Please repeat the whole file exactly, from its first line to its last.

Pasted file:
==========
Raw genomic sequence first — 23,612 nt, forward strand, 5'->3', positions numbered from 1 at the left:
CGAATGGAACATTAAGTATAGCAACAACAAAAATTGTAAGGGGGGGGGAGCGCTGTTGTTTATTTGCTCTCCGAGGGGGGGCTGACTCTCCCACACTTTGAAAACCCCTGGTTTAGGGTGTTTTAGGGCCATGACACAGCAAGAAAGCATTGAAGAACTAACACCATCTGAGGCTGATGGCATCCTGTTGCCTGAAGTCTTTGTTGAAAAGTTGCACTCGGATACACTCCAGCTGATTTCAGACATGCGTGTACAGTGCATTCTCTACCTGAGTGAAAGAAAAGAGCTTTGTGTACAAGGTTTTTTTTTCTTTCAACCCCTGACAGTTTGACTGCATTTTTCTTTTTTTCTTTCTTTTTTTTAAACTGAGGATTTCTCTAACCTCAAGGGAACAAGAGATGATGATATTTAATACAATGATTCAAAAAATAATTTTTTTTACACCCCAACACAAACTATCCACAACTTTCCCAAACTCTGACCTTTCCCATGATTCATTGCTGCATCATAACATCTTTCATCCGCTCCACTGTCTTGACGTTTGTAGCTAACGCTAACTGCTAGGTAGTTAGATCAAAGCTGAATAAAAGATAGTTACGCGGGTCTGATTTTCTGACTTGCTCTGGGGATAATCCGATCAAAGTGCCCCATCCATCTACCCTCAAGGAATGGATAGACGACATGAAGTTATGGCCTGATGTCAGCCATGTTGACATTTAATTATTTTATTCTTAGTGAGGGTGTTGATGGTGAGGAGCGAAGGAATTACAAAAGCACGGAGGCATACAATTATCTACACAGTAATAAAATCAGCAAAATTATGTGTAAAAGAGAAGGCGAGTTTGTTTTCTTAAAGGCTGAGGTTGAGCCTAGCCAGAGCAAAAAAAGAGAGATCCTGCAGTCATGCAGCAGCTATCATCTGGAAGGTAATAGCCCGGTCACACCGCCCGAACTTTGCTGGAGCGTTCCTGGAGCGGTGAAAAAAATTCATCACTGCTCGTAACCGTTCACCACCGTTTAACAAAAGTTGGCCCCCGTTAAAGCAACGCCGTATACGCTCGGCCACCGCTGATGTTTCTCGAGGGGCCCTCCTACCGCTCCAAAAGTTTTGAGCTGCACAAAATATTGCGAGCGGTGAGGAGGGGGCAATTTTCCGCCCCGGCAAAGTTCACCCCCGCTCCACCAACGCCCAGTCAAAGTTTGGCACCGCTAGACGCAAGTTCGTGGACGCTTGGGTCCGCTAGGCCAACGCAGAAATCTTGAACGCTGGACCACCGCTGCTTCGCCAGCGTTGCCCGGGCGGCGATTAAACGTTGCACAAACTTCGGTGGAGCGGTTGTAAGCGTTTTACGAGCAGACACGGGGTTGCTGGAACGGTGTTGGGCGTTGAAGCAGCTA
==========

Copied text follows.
Raw genomic sequence first — 23,612 nt, forward strand, 5'->3', positions numbered from 1 at the left:
CGAATGGAACATTAAGTATAGCAACAACAAAAATTGTAAGGGGGGGGGAGCGCTGTTGTTTATTTGCTCTCCGAGGGGGGGCTGACTCTCCCACACTTTGAAAACCCCTGGTTTAGGGTGTTTTAGGGCCATGACACAGCAAGAAAGCATTGAAGAACTAACACCATCTGAGGCTGATGGCATCCTGTTGCCTGAAGTCTTTGTTGAAAAGTTGCACTCGGATACACTCCAGCTGATTTCAGACATGCGTGTACAGTGCATTCTCTACCTGAGTGAAAGAAAAGAGCTTTGTGTACAAGGTTTTTTTTTCTTTCAACCCCTGACAGTTTGACTGCATTTTTCTTTTTTTCTTTCTTTTTTTTAAACTGAGGATTTCTCTAACCTCAAGGGAACAAGAGATGATGATATTTAATACAATGATTCAAAAAATAATTTTTTTTACACCCCAACACAAACTATCCACAACTTTCCCAAACTCTGACCTTTCCCATGATTCATTGCTGCATCATAACATCTTTCATCCGCTCCACTGTCTTGACGTTTGTAGCTAACGCTAACTGCTAGGTAGTTAGATCAAAGCTGAATAAAAGATAGTTACGCGGGTCTGATTTTCTGACTTGCTCTGGGGATAATCCGATCAAAGTGCCCCATCCATCTACCCTCAAGGAATGGATAGACGACATGAAGTTATGGCCTGATGTCAGCCATGTTGACATTTAATTATTTTATTCTTAGTGAGGGTGTTGATGGTGAGGAGCGAAGGAATTACAAAAGCACGGAGGCATACAATTATCTACACAGTAATAAAATCAGCAAAATTATGTGTAAAAGAGAAGGCGAGTTTGTTTTCTTAAAGGCTGAGGTTGAGCCTAGCCAGAGCAAAAAAAGAGAGATCCTGCAGTCATGCAGCAGCTATCATCTGGAAGGTAATAGCCCGGTCACACCGCCCGAACTTTGCTGGAGCGTTCCTGGAGCGGTGAAAAAAATTCATCACTGCTCGTAACCGTTCACCACCGTTTAACAAAAGTTGGCCCCCGTTAAAGCAACGCCGTATACGCTCGGCCACCGCTGATGTTTCTCGAGGGGCCCTCCTACCGCTCCAAAAGTTTTGAGCTGCACAAAATATTGCGAGCGGTGAGGAGGGGGCAATTTTCCGCCCCGGCAAAGTTCACCCCCGCTCCACCAACGCCCAGTCAAAGTTTGGCACCGCTAGACGCAAGTTCGTGGACGCTTGGGTCCGCTAGGCCAACGCAGAAATCTTGAACGCTGGACCACCGCTGCTTCGCCAGCGTTGCCCGGGCGGCGATTAAACGTTGCACAAACTTCGGTGGAGCGGTTGTAAGCGTTTTACGAGCAGACACGGGGTTGCTGGAACGGTGTTGGGCGTTGAAGCAGCTA